Emer­gency de­part­ment nurs­ing short­age grad­u­ally be­ing re­solved at St. Paul’s

The Province - - NEWS - PAMELA FAYERMAN pfay­er­[email protected]­media.com

A nurs­ing cri­sis in the emer­gency de­part­ment at St. Paul’s Hospi­tal caused by res­ig­na­tions and per­son­nel turnover is grad­u­ally be­ing re­solved after the B.C. Nurs­ing Union forced a for­mal re­view.

In Septem­ber, Post­media re­ported that nearly three dozen reg­is­tered nurses had left the emer­gency de­part­ment (ED) in the past year be­cause of a nurs­ing short­age lead­ing to too much over­time and harsh work­ing con­di­tions. In the past two months, five va­can­cies have dwin­dled to three, ac­cord­ing to Elaine Yong, spokes­woman for St. Paul’s.

There are about 20 nurses work­ing in the unit dur­ing each 12-hour shift. An av­er­age of 250 pa­tients are in the ED of the down­town Van­cou­ver hospi­tal each day.

“We have made good progress in ad­dress­ing the ED nurs­ing sit­u­a­tion (and) col­lab­o­ra­tive meet­ings with the union are on­go­ing,” Yong said.

Chris­tine Sorensen, pres­i­dent of the BCNU, said she is “cau­tiously op­ti­mistic” about the di­rec­tion St. Paul’s lead­ers are go­ing now that the mat­ter has been re­ported in the me­dia and the union has ini­ti­ated the for­mal re­view.

“It’s un­for­tu­nate that it takes a story in the me­dia be­fore change oc­curs. But I think the pub­lic pres­sure has helped. As well, there’s a new man­ager in the unit and nurses have a lot of re­spect for this in­di­vid­ual. I even heard that once St. Paul’s lead­ers com­mit­ted to the re­view process, some nurses who were think­ing of re­sign­ing ac­tu­ally re­scinded.”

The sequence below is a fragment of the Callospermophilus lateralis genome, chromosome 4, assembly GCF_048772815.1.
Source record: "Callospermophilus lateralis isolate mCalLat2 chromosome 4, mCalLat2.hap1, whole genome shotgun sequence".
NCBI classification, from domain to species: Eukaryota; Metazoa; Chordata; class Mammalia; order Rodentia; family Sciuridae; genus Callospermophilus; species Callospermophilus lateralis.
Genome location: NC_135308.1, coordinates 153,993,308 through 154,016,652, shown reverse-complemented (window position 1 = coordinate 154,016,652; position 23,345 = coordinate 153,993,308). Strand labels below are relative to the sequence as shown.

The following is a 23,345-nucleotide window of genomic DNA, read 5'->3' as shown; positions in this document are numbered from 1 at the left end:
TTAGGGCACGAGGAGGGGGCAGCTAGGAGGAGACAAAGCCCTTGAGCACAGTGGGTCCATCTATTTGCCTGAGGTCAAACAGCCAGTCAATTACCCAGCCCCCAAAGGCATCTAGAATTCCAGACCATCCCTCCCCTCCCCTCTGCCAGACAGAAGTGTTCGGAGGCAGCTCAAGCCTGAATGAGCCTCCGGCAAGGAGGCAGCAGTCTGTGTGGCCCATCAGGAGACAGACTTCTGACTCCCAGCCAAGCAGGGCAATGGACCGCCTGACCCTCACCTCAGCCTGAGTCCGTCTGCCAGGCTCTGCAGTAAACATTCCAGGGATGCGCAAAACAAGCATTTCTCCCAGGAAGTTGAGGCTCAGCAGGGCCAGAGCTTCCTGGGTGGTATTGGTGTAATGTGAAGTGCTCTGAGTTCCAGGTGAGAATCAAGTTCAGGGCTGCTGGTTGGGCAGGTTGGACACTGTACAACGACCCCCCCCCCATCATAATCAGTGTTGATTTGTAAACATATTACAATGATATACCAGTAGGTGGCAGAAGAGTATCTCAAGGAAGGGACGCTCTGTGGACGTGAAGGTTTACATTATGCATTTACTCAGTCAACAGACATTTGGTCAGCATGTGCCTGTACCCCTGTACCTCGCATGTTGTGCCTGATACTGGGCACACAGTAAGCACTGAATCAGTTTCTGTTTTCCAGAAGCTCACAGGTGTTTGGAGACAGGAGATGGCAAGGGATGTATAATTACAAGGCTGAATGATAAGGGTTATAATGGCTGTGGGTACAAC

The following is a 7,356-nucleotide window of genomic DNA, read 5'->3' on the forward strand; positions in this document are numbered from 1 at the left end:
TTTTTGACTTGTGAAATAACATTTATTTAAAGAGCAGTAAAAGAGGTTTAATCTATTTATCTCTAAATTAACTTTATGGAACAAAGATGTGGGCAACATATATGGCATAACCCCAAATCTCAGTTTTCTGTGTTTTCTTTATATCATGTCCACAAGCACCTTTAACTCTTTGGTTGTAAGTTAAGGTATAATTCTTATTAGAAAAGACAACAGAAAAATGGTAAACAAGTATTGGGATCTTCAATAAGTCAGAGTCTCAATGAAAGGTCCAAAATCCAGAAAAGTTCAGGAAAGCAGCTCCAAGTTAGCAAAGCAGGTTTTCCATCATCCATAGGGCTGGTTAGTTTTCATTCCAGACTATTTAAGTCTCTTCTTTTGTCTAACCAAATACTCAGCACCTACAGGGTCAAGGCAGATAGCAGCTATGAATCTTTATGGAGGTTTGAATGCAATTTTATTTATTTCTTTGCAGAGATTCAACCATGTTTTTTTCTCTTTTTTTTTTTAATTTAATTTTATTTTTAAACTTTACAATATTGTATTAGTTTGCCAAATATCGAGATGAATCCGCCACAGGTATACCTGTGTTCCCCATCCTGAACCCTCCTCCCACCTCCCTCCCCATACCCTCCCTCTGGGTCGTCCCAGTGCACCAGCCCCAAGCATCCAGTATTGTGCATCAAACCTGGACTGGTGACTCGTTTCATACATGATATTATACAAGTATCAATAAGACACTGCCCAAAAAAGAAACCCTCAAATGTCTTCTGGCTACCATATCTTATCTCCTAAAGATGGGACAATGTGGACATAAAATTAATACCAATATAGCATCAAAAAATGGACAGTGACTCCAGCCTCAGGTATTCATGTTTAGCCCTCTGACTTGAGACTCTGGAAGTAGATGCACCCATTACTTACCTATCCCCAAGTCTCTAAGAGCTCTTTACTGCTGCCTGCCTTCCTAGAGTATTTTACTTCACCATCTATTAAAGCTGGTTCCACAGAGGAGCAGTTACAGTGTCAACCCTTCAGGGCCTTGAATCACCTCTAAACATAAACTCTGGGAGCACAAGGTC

Ac­cord­ing to Yong, sev­eral BCIT grads will be com­ing on staff in the next few weeks and an­other group of nurs­ing stu­dents will start their spe­cialty train­ing in Jan­uary. As well, a few nurses from other com­mu­ni­ties out­side of Van­cou­ver have re­lo­cated to St. Paul’s. But nurs­ing va­can­cies ap­pear to be a fact of life be­cause spe­cial­ized nurses are hard to re­cruit and re­tain, Yong said.

Sorensen said the union is still press­ing to get a copy of a mas­ter staff ro­ta­tion list so it can an­a­lyze the pa­tient-tostaff ra­tio, “but oddly, we are be­ing told that can­not be pro­vided.

There are 150 nurses avail­able to the ED, in­clud­ing about 70 full-time nurses, 26 part­time and about 50 ca­su­als.

“It’s odd that we are hav­ing dif­fi­culty get­ting this in­for­ma­tion and even more odd that man­age­ment doesn’t have a grasp on this sort of thing,” Sorensen said, re­fer­ring to the mas­ter staff list.

Sorensen said St. Paul’s is far from unique in its nurs­ing short­age sit­u­a­tion.

“Last week, I heard about a sit­u­a­tion in the north where a newly grad­u­ated nurse who had been work­ing in an emer­gency unit for only a month was placed in charge be­cause they are so short-staffed. It takes a few years to be a charge nurse. But that’s how des­per­ate the sit­u­a­tion is,” she said, adding that there is a hospi­tal on Van­cou­ver Is­land that has nine nurse va­can­cies in its ED.

Sorensen said many hos­pi­tals put non-nurses in ED man­age­ment roles and, “not to dis­par­age phys­io­ther­a­pists or di­eti­tians, but they can­not un­der­stand the com­plex­i­ties and don’t have the ed­u­ca­tion, ex­per­tise, and sup­port. So they may be way out of their depth as the man­agers (of nurses) in these emer­gency units.”


St. Paul’s Hospi­tal emer­gency room nurse Alice McLaren ex­am­ines a pa­tient. The nurses’ union has com­plained of fre­quent over­time caus­ing burnout in the de­part­ment.

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